Pittsburgh Penguins general manager Ray Shero was kind enough to spend nearly an hour on the phone with FanHouse's Adam Gretz discussing a variety of topics. This is the first of a three-part series that will run throughout the remainder of the offseason. Wednesday's entry: Ray Shero discusses the impact his father -- former player and Stanley Cup winning coach Fred Shero -- had on the game of hockey, as well as Fred's chances for induction in the Hockey Hall of Fame in Toronto.
A decade ago, the Philadelphia Daily News polled its readers and the fanatical sports fans in the city of brotherly love in an effort to name the greatest coach in Philadelphia's storied sports history. In a town that has housed Connie Mack and Dick Vermiel, just to name a select few, it was former Flyers head coach Fred Shero that came out on top. Shero was the bench boss for the Broad Street Bullies from 1971 through 1978, leading the franchise to its only two Stanley Cup championships during the '73-'74 and '74-'75 seasons. During that time Fred's son, Ray Shero, spent a large portion of his childhood hanging around the club.
Part 1: On His Father, an Icon
Part 2: On the Anatomy of a Trade
Part 3: On Building the Pens, Defending the Cup
"I was a huge Flyers fan growing up and it's hard to say that now that I'm the Penguins manager," laughed Ray.
"Bobby Clarke was probably my idol growing up. They had some really good players and a number of Hall of Famers that played on that team: Billy Barber, Bobby Clarke, Bernie Parent, some really, really good players. They could all really play, but Bobby Clarke was the guy I really liked the best growing up."
"I really think he's due some serious consideration for what he's provided the sport and the mark he made on it. ... I've actually had some people in the past really heavily involved in the sport who thought my dad was already in the Hall of Fame. They were surprised he wasn't."He continued: "It was great in those years, it was such a big impact on that city. Those teams that won the Cup, even now, those guys are held in the highest regard."
Twenty years after he coached his final game in Philadelphia (he coached parts of three seasons with the Rangers following his stint with the Flyers), Fred Shero is still the winningest coach in team history, compiling a 308-151-96 record with the Flyers. Overall, he won 390 games in the NHL, two Stanley Cups, coached in the Finals four times, won the Jack Adams award as coach of the year, and won multiple championships in the minor leagues prior to his NHL coaching days.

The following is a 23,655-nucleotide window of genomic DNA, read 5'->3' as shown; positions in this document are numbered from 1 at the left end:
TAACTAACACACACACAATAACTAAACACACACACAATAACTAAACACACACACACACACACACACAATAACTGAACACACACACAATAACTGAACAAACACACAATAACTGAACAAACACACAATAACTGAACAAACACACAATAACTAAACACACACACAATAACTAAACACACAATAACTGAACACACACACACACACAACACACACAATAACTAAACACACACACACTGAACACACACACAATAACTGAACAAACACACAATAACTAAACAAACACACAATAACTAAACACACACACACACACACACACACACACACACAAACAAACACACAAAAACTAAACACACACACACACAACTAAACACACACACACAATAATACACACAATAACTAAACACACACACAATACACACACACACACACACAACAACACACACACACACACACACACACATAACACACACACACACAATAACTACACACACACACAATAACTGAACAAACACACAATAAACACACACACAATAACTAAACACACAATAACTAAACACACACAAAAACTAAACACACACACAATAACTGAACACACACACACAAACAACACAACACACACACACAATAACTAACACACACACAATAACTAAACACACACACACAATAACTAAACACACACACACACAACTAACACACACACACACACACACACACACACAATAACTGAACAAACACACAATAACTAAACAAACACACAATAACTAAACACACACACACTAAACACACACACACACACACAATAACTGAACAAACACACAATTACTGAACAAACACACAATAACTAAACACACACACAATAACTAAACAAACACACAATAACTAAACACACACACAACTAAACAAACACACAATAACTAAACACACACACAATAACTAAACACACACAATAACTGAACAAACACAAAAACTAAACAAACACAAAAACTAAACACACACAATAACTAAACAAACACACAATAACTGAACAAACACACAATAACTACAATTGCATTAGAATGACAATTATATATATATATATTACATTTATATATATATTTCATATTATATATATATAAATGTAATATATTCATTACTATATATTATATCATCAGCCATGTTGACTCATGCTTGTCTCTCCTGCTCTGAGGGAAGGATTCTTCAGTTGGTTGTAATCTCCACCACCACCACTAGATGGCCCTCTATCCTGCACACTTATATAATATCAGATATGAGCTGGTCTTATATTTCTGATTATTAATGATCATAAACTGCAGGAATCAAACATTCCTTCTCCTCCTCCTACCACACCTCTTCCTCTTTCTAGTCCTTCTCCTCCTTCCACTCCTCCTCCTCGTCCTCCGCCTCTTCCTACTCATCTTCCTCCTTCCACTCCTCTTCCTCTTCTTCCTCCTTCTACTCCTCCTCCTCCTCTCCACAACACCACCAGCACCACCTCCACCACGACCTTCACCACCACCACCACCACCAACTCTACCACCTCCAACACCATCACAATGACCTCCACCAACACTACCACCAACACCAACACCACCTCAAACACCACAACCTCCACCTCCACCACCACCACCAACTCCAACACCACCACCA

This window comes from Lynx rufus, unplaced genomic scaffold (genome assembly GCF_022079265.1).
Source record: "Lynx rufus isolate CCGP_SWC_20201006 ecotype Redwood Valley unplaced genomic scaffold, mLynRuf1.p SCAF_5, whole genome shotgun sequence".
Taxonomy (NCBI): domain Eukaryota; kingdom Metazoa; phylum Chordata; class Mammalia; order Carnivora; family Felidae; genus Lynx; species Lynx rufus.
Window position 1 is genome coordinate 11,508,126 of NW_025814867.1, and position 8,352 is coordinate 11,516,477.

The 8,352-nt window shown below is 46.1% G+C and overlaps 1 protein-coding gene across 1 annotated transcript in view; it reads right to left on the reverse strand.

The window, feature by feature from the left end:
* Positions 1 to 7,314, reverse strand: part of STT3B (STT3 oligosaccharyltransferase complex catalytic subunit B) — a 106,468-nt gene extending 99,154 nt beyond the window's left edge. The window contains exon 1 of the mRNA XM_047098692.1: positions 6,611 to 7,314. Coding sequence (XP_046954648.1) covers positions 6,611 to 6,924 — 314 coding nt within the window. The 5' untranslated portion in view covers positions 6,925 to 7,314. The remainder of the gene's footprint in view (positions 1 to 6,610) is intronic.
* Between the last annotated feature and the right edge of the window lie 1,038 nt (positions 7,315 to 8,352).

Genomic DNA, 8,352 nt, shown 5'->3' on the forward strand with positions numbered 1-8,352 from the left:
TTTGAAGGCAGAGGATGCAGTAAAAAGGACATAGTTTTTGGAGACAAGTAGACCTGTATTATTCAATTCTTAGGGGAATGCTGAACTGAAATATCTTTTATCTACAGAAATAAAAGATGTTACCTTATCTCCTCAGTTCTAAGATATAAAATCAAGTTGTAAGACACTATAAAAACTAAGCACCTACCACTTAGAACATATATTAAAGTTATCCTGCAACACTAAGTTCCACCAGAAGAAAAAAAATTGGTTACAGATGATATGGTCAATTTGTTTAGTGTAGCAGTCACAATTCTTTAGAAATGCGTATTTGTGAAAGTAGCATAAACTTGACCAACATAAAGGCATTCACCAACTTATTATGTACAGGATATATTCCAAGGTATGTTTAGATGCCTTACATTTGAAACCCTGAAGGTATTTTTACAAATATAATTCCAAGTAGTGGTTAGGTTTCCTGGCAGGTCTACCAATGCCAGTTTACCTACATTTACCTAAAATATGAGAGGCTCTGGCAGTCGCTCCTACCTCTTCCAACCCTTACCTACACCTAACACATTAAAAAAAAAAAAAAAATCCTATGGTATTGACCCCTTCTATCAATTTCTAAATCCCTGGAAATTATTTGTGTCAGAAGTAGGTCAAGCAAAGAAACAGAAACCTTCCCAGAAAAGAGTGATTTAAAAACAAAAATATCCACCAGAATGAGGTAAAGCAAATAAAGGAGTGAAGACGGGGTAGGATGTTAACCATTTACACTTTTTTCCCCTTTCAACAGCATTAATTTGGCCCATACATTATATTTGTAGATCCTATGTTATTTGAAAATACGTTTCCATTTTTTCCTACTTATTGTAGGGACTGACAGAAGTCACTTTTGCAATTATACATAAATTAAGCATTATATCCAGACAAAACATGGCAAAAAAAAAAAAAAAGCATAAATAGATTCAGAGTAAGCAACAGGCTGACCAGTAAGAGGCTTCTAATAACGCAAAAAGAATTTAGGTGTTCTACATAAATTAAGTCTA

While the win totals and hardware are impressive, they only scratch the surface when it comes to his contributions to the game and the argument for his enshrinement in Toronto.
"He just had a really big impact on the sport," said Ray Shero. "As for the assistant coach thing, it's funny. There's so many assistant coaches now, and goaltender coaches, he was the first one to have an assistant and back in 1972 when that happened it was ... well, the question was 'this guy can't be very smart if he needs help.' And now it's unheard of to think a coach won't have an assistant, or two, or three, or four of them. It was great, and I always ask our assistant coaches and people, I ask them, 'do you have any idea who the first assistant coach was in the NHL?' And a lot of people don't know who that was. And that's kind of a shame, too."
Back in July, Tim Panaccio of CSN Philadelphia had a two-part series on Fred Shero going into far greater detail on all of these subjects, and also campaigning for Shero's induction in Toronto. There's also some online petitions floating around the internet in an effort to help get him in.
"I wasn't really aware of that," said Ray Shero regarding the petitions. "But I was well aware of the fact there have been some writers that have really made a big push. I know the Flyers made a big push, and from my standpoint, and my mom's standpoint we certainly appreciate it.
So what's it going to take to get him in?
"I really think he's due some serious consideration for what he's provided the sport and the mark he made on it," said Ray Shero. "Certainly that goes to the Hockey Hall of Hame committee, but just from a personal standpoint we really appreciate that everybody has brought this back to the forefront. I've actually had some people in the past really involved heavily in the sport who thought my dad was already in the Hall of Fame. They were surprised he wasn't."
"We're just very appreciative of the fact people are making the push."